And it is:
If you don’t slug in Vegas, you should stay in Vegas.
(That missing point is Josh Satin, who ruins the visual. However even with Satin included, the correlation is still the strongest)
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So who currently in Las Vegas deserves a call-up given this criteria? We are looking for a high batting average and a high slugging percentage, but someone who can still put up an isolated power that is on the higher end of the spectrum. We know from our study of statistics that batting average is one of the last things to “stabilize” and become meaningful, so if there is something that might be a fluke, it would be batting average. (Fangraphs Library).
First on the list is Ty Kelly, who hit .391/.478/.548 before being called up to the majors. However, Kelly is also a career .274 hitter in Triple-A, with most of those seasons coming in the PCL (not the comparatively low-offense International League). Kelly is simply not that good of a hitter, with a current BABIP of .457 on the year. To boot, his isolated power % is only .157, which would put him 18th out of the 23 players we looked at. He’s likely to have a rough transition to the majors.
Next up is TJ Rivera, who is slashing a respectable .362/.400/.529 in Las Vegas, good for a 144 wRC+. His BABIP is a high but not-impossible .389, and he is a career .323 hitter in the minor leagues. His isolated power leaves something to be desired, at .167, but the fact of the matter is that he’s potentially a true talent .330+ hitter in the Pacific Coast League. He doesn’t have the secondary skills necessary to become a star in the major leagues, but I would not be surprised if he met or exceeded Steamer’s optimistic projection for him of .268/.302/.358 (85 wRC+) if he were called up.
An interesting test case for the information above would be Travis Taijeron, who is slugging the ball in Triple-A to the tune of .285/.391/.545 (.260 ISO and 144 wRC+) in a season and a half. Taijeron has the slugging and the ISO (he leads the team in both) but his average is lacking despite a .400 BABIP. A 30% strikeout rate will do that to you, and he doesn’t appear to be good enough of a pure hitter to make up for that. In either case, it doesn’t seem like the Mets consider him a viable call-up option.
Three more players worth looking at: Eric Campbell, Dilson Herrera, and Brandon Nimmo.
Campbell, as we know well, is a career .333/.447/.510 hitter in Las Vegas, with his lowest wRC+ there checking in at 148. Some of what we’ve learned here helps to explain him — for instance, his remarkable strikeout-to-walk ratio doesn’t matter. His batting average is nice, but his isolated power and slugging figures are both lackluster. His ISO% is squarely middle of the pack. He’s probably better than we’ve seen in the major leagues so far, but 17 home runs in over 750+ plate appearances in Las Vegas in your prime (ages 26-29) means there isn’t much there. Flores had 28 home runs there in 704 plate appearances at age 21 and 22.
For Herrera and Nimmo, 22 and 23 respectively, there is hope. Herrera has already cranked out 21 home runs in Las Vegas in 597 plate appearances, slashing .314/.364/.513. He’s hit the ball even harder this year, with a .221 ISO%, but has been held back by an uncustomarily low .313 BABIP in the early-going. Herrera hit .292/.344/.558 in May and has hit .387/.424/.677(!) in June. Herrera is clearly on his way to being a regular everyday player in the major leagues. (Photo credit: Michael Baron)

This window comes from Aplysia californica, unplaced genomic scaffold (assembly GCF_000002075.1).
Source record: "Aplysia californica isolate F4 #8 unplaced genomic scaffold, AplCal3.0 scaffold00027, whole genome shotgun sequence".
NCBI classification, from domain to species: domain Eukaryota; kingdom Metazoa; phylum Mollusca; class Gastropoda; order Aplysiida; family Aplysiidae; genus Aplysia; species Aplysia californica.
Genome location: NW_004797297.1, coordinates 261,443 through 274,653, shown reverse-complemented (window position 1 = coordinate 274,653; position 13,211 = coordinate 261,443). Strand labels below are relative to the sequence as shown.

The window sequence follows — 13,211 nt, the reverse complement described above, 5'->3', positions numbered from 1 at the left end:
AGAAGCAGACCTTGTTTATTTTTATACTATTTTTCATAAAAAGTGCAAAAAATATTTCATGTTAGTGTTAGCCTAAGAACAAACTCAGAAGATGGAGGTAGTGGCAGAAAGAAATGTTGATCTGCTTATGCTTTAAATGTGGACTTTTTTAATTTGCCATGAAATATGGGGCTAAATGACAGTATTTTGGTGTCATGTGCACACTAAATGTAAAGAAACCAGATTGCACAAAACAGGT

Nimmo is somewhat of a tweener right now. He’s finally shown some life this year after several years of lackluster performance and high walk rates. He’s slashing .325/.403/.521 with a .379 BABIP after last night which, according to our normal rules, would make him a moderately good prospect thanks to that fringe-good slugging and ISO% (thank you @tpgmets for the update). However, Nimmo has truly come on as of late with a .483/.515/.897(!) line in June, showing actual power to go along with the high average and plate discipline. If Nimmo is over his nagging injuries and has turned a corner power-wise, this would be huge for the Mets (Nimmo also had a .229 ISO% in May).
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So, in summary, the Mets called up the one guy who had no real chance of success in the major leagues in Ty Kelly, while the equivalent TJ Rivera continues to work away in anonymity. Kelly, Rivera, and Campbell are pretty much interchangeable parts.
Herrera, on the other hand, has little left to prove in Triple-A. (Fangraphs). If the Mets were willing to move Neil Walker to another position, I’m confident that we’d have already seen Herrera called up. With their offense flagging, I hope they find a way to use him sooner or later.
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This is merely an initial attempt to find meaning for the statistics of Mets position players in Triple-A Las Vegas. It is by no means comprehensive, and I hope and expect that someone might be willing to continue down this path and research it more thoroughly.
It goes without saying that hitters need to hit, but it appears that is even more true in an offensive launching pad like Las Vegas. What doesn’t slug in Vegas, stays in Vegas.